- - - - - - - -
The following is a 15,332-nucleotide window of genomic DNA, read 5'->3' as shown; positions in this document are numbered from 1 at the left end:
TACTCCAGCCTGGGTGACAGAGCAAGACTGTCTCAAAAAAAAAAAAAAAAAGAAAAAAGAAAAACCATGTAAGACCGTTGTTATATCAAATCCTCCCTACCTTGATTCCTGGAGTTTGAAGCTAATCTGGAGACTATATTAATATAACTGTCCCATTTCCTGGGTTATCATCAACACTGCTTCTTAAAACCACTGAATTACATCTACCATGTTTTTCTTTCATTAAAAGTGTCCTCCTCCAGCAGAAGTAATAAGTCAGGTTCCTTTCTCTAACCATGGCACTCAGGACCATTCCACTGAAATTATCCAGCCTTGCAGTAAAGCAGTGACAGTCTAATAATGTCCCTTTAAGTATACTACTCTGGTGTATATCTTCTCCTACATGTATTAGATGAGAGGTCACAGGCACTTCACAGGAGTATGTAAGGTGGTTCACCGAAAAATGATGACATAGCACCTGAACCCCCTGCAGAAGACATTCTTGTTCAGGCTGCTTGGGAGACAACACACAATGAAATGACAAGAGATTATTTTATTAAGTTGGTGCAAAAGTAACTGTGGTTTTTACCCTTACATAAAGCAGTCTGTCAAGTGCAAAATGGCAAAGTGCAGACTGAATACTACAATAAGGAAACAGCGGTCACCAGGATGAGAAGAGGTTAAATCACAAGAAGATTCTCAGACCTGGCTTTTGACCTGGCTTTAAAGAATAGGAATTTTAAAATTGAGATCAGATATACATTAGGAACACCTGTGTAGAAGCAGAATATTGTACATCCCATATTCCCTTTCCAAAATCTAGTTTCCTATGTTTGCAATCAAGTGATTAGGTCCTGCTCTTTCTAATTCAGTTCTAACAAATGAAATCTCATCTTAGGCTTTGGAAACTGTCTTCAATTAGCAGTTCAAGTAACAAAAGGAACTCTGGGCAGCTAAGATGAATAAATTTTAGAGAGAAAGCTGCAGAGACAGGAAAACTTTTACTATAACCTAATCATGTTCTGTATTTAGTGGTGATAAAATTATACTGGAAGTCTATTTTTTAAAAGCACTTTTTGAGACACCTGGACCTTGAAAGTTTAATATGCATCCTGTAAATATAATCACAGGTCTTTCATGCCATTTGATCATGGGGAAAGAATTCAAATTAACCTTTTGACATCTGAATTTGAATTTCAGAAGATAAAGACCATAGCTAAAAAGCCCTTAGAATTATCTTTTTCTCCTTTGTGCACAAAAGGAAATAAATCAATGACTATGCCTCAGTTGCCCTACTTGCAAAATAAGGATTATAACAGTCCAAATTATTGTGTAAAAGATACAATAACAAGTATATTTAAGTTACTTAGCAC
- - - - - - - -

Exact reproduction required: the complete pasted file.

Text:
The following is a 15,332-nucleotide window of genomic DNA, read 5'->3' as shown; positions in this document are numbered from 1 at the left end:
TACTCCAGCCTGGGTGACAGAGCAAGACTGTCTCAAAAAAAAAAAAAAAAAGAAAAAAGAAAAACCATGTAAGACCGTTGTTATATCAAATCCTCCCTACCTTGATTCCTGGAGTTTGAAGCTAATCTGGAGACTATATTAATATAACTGTCCCATTTCCTGGGTTATCATCAACACTGCTTCTTAAAACCACTGAATTACATCTACCATGTTTTTCTTTCATTAAAAGTGTCCTCCTCCAGCAGAAGTAATAAGTCAGGTTCCTTTCTCTAACCATGGCACTCAGGACCATTCCACTGAAATTATCCAGCCTTGCAGTAAAGCAGTGACAGTCTAATAATGTCCCTTTAAGTATACTACTCTGGTGTATATCTTCTCCTACATGTATTAGATGAGAGGTCACAGGCACTTCACAGGAGTATGTAAGGTGGTTCACCGAAAAATGATGACATAGCACCTGAACCCCCTGCAGAAGACATTCTTGTTCAGGCTGCTTGGGAGACAACACACAATGAAATGACAAGAGATTATTTTATTAAGTTGGTGCAAAAGTAACTGTGGTTTTTACCCTTACATAAAGCAGTCTGTCAAGTGCAAAATGGCAAAGTGCAGACTGAATACTACAATAAGGAAACAGCGGTCACCAGGATGAGAAGAGGTTAAATCACAAGAAGATTCTCAGACCTGGCTTTTGACCTGGCTTTAAAGAATAGGAATTTTAAAATTGAGATCAGATATACATTAGGAACACCTGTGTAGAAGCAGAATATTGTACATCCCATATTCCCTTTCCAAAATCTAGTTTCCTATGTTTGCAATCAAGTGATTAGGTCCTGCTCTTTCTAATTCAGTTCTAACAAATGAAATCTCATCTTAGGCTTTGGAAACTGTCTTCAATTAGCAGTTCAAGTAACAAAAGGAACTCTGGGCAGCTAAGATGAATAAATTTTAGAGAGAAAGCTGCAGAGACAGGAAAACTTTTACTATAACCTAATCATGTTCTGTATTTAGTGGTGATAAAATTATACTGGAAGTCTATTTTTTAAAAGCACTTTTTGAGACACCTGGACCTTGAAAGTTTAATATGCATCCTGTAAATATAATCACAGGTCTTTCATGCCATTTGATCATGGGGAAAGAATTCAAATTAACCTTTTGACATCTGAATTTGAATTTCAGAAGATAAAGACCATAGCTAAAAAGCCCTTAGAATTATCTTTTTCTCCTTTGTGCACAAAAGGAAATAAATCAATGACTATGCCTCAGTTGCCCTACTTGCAAAATAAGGATTATAACAGTCCAAATTATTGTGTAAAAGATACAATAACAAGTATATTTAAGTTACTTAGCAC